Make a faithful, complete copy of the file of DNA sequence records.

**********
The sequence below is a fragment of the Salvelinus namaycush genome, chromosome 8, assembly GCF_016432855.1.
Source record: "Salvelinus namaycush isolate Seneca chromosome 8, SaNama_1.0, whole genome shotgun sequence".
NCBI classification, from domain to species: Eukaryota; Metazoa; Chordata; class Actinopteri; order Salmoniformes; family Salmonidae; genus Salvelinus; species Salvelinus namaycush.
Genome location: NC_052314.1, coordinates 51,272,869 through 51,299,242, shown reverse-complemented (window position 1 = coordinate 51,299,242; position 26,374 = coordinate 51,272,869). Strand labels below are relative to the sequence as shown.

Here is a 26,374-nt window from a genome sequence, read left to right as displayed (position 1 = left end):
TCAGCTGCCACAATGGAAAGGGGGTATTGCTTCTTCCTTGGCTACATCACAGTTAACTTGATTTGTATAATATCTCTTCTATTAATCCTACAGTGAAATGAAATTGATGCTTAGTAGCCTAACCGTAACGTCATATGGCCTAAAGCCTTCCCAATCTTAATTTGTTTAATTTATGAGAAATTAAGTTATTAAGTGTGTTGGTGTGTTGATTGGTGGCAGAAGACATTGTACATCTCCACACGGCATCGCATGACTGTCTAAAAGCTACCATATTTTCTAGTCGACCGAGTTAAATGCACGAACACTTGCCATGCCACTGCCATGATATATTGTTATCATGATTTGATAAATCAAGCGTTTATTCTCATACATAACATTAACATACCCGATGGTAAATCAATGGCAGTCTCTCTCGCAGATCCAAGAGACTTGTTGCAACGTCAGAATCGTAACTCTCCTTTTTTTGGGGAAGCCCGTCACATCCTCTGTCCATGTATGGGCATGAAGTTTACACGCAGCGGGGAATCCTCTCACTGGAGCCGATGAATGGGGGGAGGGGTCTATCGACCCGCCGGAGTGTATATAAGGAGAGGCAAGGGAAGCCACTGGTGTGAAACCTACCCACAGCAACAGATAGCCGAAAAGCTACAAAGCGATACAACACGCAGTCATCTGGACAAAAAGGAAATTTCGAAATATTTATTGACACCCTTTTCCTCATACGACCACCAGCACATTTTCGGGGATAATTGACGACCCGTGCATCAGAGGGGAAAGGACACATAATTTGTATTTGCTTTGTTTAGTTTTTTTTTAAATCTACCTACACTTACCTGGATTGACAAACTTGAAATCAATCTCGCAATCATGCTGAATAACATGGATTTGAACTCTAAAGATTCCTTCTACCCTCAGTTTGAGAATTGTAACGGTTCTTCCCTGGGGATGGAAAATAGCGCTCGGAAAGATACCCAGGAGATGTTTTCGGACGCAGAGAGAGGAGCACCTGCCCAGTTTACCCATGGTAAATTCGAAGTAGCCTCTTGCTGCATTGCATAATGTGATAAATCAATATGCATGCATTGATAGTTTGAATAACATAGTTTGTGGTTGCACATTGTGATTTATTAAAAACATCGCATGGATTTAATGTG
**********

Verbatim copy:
The sequence below is a fragment of the Salvelinus namaycush genome, chromosome 8, assembly GCF_016432855.1.
Source record: "Salvelinus namaycush isolate Seneca chromosome 8, SaNama_1.0, whole genome shotgun sequence".
NCBI classification, from domain to species: Eukaryota; Metazoa; Chordata; class Actinopteri; order Salmoniformes; family Salmonidae; genus Salvelinus; species Salvelinus namaycush.
Genome location: NC_052314.1, coordinates 51,272,869 through 51,299,242, shown reverse-complemented (window position 1 = coordinate 51,299,242; position 26,374 = coordinate 51,272,869). Strand labels below are relative to the sequence as shown.

Here is a 26,374-nt window from a genome sequence, read left to right as displayed (position 1 = left end):
TCAGCTGCCACAATGGAAAGGGGGTATTGCTTCTTCCTTGGCTACATCACAGTTAACTTGATTTGTATAATATCTCTTCTATTAATCCTACAGTGAAATGAAATTGATGCTTAGTAGCCTAACCGTAACGTCATATGGCCTAAAGCCTTCCCAATCTTAATTTGTTTAATTTATGAGAAATTAAGTTATTAAGTGTGTTGGTGTGTTGATTGGTGGCAGAAGACATTGTACATCTCCACACGGCATCGCATGACTGTCTAAAAGCTACCATATTTTCTAGTCGACCGAGTTAAATGCACGAACACTTGCCATGCCACTGCCATGATATATTGTTATCATGATTTGATAAATCAAGCGTTTATTCTCATACATAACATTAACATACCCGATGGTAAATCAATGGCAGTCTCTCTCGCAGATCCAAGAGACTTGTTGCAACGTCAGAATCGTAACTCTCCTTTTTTTGGGGAAGCCCGTCACATCCTCTGTCCATGTATGGGCATGAAGTTTACACGCAGCGGGGAATCCTCTCACTGGAGCCGATGAATGGGGGGAGGGGTCTATCGACCCGCCGGAGTGTATATAAGGAGAGGCAAGGGAAGCCACTGGTGTGAAACCTACCCACAGCAACAGATAGCCGAAAAGCTACAAAGCGATACAACACGCAGTCATCTGGACAAAAAGGAAATTTCGAAATATTTATTGACACCCTTTTCCTCATACGACCACCAGCACATTTTCGGGGATAATTGACGACCCGTGCATCAGAGGGGAAAGGACACATAATTTGTATTTGCTTTGTTTAGTTTTTTTTTAAATCTACCTACACTTACCTGGATTGACAAACTTGAAATCAATCTCGCAATCATGCTGAATAACATGGATTTGAACTCTAAAGATTCCTTCTACCCTCAGTTTGAGAATTGTAACGGTTCTTCCCTGGGGATGGAAAATAGCGCTCGGAAAGATACCCAGGAGATGTTTTCGGACGCAGAGAGAGGAGCACCTGCCCAGTTTACCCATGGTAAATTCGAAGTAGCCTCTTGCTGCATTGCATAATGTGATAAATCAATATGCATGCATTGATAGTTTGAATAACATAGTTTGTGGTTGCACATTGTGATTTATTAAAAACATCGCATGGATTTAATGTG